About 700 refugees have reportedly attempted to flee the island but Bangladesh hopes that the UNHCR’s cooperation will ensure better services for the refugees and is now planning to increase the island’s population by 80,000 over the next three months.
Refugees International, a global advocacy organisation, said there were “serious questions” about whether it was safe and possible to move such numbers to the island from the Cox’s Bazar refugee camps, which are the world’s largest, hosting about 890,000 refugees.
“Most concerning is whether any relocations of Rohingya refugees to the island will be truly voluntary, evidenced by the fact that hundreds of refugees relocated there have already tried to flee,” said Daniel Sullivan, Refugees International’s senior advocate for human rights.
“As Refugees International has warned in the past, failure to properly assess conditions and inform refugees about the move will result in policies more akin to detention than refuge.”
The Geneva-based Global Detention Project tweeted: “In signing a new memorandum of understanding with the Bangladesh government, is the UNHCR assisting in the detention of Rohingya refugees on Bhasan Char island? Are refugees free to move on and off the island? Are they moving there truly voluntarily?”
Human Rights Watch reported in June that the government had misled refugees about conditions on the island and that some had been relocated without informed consent. It also reported that, despite promises from the government of good living conditions, they did not have access to work or education and were unable to leave.
In May, during a visit by senior UNHCR officials to inspect the island, thousands of refugees defied orders to remain in their shelters to protest at the living conditions. The UNHCR later said it was “deeply concerned” that refugees were injured during the protest.
A Rohingya teacher living in the Cox’s Bazar camps said they opposed the UNHCR’s cooperation with the government because they did not believe the island was fit to live on.
“There is not any freedom for the Rohingya people in Bhasan Char. People who have gone there thought life would be comfortable for them, as the government said they would be provided with everything they need,” said the teacher, who did not want to be named for fear of repercussions. “There is a lady in Bhasan Char – she sometimes talks with her mother and I heard from her mother that people in Bhasan Char are living as if in prison there.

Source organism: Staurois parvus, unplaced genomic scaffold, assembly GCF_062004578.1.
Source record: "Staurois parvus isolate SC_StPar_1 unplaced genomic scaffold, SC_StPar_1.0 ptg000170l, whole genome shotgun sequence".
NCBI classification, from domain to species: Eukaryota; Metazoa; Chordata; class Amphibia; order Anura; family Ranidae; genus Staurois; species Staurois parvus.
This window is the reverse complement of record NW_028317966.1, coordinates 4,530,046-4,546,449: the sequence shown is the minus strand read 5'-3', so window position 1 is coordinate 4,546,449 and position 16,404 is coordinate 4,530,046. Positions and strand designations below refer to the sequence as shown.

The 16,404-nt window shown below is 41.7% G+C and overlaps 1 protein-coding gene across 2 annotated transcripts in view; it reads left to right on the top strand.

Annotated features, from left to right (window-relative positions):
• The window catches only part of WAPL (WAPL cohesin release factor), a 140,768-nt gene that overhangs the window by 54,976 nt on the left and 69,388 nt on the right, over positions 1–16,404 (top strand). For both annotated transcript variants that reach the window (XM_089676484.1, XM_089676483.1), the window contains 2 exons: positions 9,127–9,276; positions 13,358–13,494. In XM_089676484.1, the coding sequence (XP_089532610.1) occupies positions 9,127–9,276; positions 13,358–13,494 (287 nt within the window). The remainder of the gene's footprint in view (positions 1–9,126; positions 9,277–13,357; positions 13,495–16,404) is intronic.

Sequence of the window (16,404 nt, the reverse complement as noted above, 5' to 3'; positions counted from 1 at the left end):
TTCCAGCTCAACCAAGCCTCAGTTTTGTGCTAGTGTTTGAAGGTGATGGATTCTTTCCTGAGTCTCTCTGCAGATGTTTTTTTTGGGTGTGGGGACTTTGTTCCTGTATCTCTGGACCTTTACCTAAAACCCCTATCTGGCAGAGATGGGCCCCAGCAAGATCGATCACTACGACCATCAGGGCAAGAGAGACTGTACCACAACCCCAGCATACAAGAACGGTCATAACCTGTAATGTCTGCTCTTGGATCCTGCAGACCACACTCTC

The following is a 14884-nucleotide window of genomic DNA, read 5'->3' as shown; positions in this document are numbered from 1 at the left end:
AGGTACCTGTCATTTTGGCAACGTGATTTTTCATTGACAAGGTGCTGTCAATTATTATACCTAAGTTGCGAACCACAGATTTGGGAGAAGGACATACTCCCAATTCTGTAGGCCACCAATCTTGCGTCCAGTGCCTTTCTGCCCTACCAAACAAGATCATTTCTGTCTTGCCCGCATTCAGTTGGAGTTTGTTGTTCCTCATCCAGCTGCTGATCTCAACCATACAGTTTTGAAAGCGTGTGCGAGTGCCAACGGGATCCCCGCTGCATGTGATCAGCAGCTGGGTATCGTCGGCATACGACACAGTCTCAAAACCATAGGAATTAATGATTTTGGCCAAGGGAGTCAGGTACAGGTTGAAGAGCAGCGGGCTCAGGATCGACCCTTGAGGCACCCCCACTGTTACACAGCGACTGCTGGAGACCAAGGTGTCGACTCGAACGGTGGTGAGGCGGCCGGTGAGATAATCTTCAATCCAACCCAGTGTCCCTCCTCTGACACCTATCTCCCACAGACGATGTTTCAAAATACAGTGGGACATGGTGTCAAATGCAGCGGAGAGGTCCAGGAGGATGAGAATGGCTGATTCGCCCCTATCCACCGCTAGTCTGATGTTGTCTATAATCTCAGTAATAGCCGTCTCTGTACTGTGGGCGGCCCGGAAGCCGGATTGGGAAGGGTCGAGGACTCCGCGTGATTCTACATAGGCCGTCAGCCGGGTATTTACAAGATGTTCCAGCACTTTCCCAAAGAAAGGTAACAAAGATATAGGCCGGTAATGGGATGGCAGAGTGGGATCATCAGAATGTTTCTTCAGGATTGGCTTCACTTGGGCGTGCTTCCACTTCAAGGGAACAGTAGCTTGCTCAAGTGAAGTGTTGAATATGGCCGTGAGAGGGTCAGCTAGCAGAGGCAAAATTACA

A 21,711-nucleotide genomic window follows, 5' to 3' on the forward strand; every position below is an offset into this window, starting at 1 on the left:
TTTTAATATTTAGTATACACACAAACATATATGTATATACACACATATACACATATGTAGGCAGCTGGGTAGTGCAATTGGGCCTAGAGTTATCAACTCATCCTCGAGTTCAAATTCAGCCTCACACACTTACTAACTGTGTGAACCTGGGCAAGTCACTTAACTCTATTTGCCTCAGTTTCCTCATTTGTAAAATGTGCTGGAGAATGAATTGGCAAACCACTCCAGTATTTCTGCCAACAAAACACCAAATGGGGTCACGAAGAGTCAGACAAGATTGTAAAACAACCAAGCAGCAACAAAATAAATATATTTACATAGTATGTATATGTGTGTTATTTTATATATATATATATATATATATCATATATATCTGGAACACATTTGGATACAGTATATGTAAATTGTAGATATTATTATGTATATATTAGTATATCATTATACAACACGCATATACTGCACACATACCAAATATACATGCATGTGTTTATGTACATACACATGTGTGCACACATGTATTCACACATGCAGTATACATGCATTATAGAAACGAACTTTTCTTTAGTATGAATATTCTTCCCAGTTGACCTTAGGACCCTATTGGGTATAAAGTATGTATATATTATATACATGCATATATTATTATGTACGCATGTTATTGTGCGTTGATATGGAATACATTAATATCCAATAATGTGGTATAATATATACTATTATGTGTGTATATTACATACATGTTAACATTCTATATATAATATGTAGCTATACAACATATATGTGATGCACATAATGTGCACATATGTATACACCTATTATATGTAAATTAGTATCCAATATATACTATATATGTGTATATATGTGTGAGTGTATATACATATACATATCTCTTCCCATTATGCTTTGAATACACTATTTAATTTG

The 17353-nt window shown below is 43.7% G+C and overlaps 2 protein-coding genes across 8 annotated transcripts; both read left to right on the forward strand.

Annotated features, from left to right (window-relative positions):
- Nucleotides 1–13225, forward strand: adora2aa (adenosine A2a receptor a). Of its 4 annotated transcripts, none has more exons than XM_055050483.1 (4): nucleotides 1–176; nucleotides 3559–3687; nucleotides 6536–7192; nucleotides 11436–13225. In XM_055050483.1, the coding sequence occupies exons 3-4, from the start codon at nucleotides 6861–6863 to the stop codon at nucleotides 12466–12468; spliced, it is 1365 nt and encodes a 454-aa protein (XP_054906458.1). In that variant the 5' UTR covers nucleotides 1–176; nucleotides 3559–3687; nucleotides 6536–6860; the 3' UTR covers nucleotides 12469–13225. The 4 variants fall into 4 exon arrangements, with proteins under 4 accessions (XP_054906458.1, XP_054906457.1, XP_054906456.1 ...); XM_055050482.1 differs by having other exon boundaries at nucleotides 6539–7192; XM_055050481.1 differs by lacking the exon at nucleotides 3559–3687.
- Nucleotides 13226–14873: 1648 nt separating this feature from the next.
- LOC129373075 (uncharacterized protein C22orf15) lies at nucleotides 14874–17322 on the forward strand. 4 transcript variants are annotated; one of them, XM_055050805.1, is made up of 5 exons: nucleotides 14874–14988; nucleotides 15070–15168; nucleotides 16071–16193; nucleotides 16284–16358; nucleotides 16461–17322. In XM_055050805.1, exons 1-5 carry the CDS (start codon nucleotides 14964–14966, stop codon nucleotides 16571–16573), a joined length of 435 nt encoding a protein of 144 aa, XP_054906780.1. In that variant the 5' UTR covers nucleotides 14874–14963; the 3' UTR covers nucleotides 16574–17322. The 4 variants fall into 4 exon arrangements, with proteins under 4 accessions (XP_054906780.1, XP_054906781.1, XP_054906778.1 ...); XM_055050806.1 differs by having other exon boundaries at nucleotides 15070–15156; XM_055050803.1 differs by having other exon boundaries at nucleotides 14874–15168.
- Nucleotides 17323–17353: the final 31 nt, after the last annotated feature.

“At least the government could consider free movement for the people who are in Bhasan Char, so they could travel to see their relatives.”
A leaked copy of the agreement offers no guarantee that refugees will be able to move freely to the mainland, Reuters reported on Friday.
Bangladesh has justified relocating refugees to the island by arguing that conditions are better than the overcrowded camps in Cox’s Bazar, which have witnessed devastating floods and fires this year.
The UN said, after the agreement with the government was announced last weekend, that its presence on Bhasan Char would “help support the refugees to lead decent lives on the island” by ensuring protection, education, healthcare and livelihoods.
Former UNHCR official Jeff Crisp questioned why the agreement between Bangladesh and UNHCR had not been published and whether it failed to ensure freedom of movement for the refugees, which could amount to it becoming a prison island.
He also questioned what the long-term plan was for the island, as little progress had been made towards ensuring the Rohingya can return safely to Myanmar, which several generations of refugees have fled after repeated military operations.
“I don’t know what strategy the Bangladeshi government is working on. What is the endgame? Do they assume people can live happily on Bhasan Char?” said Crisp. “They’re talking about 80,000 moving in the next three months. Are that number of people going to volunteer to go and, if they do, can you move that many people and give proper attention to settling them properly?”
China’s Xi to snub UK climate summit
Chinese prime minister Xi Jinping will not personally attend the ‘COP26’ climate summit in Scotland, UK prime minister Boris Johnson has been informed, British newspaper The Times reported Thursday. The no-show might mean China would not submit a ‘nationally defined contribution’ (NDC) on CO2-cuts either, British officials feared. Just half of the world’s ‘G20’ wealthiest countries have filed NDCs so far, amid a supply crunch in oil and gas markets.